Drapetomania

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Samuel A. Cartwright (1793–1863)

Drapetomania was a supposed mental illness that American physician Samuel A. Cartwright hypothesized as the cause of black slaves running away in 1851.[1]:41 It has since been debunked as pseudoscience[2]:2 and part of scientific racism.[3]

Etymology[change | change source]

The term derives from the Greek δραπέτης (drapetes, "a runaway [slave]") and μανία (mania, "madness, frenzy").[4]

Description[change | change source]

In Diseases and Peculiarities of the Negro Race, Cartwright points out that the Bible calls for a slave to obey his master, and that if he does, the slave won't want to run away.

He claimed that the disease happened when masters "made themselves too familiar with [slaves], treating them as equals".[5]

References[change | change source]

  1. White, Kevin (2002). An introduction to the sociology of health and illness. SAGE. pp. 41, 42. ISBN 0-7619-6400-2.
  2. Caplan, Arthur; McCartney, James; Sisti, Dominic (2004). Health, disease, and illness: concepts in medicine. Georgetown University Press. ISBN 1-58901-014-0.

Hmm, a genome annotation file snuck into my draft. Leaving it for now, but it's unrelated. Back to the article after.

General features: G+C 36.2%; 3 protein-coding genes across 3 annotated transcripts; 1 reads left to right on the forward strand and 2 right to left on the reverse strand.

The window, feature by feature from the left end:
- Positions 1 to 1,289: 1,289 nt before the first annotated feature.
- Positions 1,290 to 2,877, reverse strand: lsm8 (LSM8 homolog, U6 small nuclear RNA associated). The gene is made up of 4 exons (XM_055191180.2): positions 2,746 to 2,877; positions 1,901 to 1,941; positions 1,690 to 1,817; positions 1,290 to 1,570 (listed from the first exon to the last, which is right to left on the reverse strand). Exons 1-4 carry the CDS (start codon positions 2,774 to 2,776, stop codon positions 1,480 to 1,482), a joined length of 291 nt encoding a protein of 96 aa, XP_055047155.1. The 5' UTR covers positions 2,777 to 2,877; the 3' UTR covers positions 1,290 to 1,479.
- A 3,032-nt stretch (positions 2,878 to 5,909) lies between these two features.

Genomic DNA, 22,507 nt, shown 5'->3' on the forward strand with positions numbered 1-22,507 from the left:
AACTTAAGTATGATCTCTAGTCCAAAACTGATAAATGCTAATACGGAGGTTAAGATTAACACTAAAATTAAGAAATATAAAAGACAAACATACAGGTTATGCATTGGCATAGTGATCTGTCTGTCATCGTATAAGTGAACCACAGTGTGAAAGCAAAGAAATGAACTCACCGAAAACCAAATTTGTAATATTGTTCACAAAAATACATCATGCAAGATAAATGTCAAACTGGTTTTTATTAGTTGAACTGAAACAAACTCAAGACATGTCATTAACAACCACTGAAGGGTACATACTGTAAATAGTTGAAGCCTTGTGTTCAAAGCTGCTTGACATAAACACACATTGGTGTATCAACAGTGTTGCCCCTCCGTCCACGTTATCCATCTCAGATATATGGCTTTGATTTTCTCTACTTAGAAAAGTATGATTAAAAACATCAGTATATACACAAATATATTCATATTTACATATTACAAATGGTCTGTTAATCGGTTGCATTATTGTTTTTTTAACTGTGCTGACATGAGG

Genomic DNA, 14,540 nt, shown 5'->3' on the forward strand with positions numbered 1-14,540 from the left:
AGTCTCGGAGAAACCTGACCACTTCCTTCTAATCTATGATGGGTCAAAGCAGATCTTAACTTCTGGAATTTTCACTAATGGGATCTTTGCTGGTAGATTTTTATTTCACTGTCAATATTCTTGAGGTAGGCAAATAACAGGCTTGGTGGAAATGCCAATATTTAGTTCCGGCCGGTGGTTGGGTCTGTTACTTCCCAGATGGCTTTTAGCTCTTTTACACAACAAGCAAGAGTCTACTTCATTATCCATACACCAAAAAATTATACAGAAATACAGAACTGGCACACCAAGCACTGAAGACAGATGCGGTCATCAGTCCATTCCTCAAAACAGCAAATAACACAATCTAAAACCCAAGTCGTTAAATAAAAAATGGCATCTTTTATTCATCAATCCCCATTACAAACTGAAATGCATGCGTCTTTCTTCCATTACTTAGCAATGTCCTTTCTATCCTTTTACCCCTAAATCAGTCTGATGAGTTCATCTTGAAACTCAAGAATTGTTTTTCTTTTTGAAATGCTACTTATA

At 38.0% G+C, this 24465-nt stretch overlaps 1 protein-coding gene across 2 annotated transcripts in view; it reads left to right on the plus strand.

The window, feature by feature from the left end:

3. Pilgrim, David (November 2005). "Question of the Month: Drapetomania". Jim Crow Museum of Racist Memorabilia. Retrieved 2007-10-04.
  4. Cartwright, Samuel A. (1851). "Diseases and Peculiarities of the Negro Race". DeBow's Review. XI. Retrieved 16 November 2011.
  5. Baynton, Douglas C. "Disability and the Justification of Inequality in American History". The New Disability History: American Perspectives, 2001.

Sources[change | change source]

  • Samuel A. Cartwright, "Report on the Diseases and Physical Peculiarities of the Negro Race", The New Orleans Medical and Surgical Journal 1851:691–715 (May).
    • Reprinted in DeBow's Review XI (1851). Available at Google Books and excerpted at PBS.org.
    • Reprinted in Arthur Caplan, H. Tristram Engelhardt, Jr., and James McCartney, eds, Concepts of Health and Disease in Medicine: Interdisciplinary Perspectives (Boston: Addison-Wesley, 1980).
    • Reprinted in Arthur L. Caplan, James J. McCartney, Dominic A. Sisti, eds, Health, Disease, and Illness: Concepts in Medicine (Washington, D.C.: Georgetown University Press, 2004) ISBN 1-58901-014-0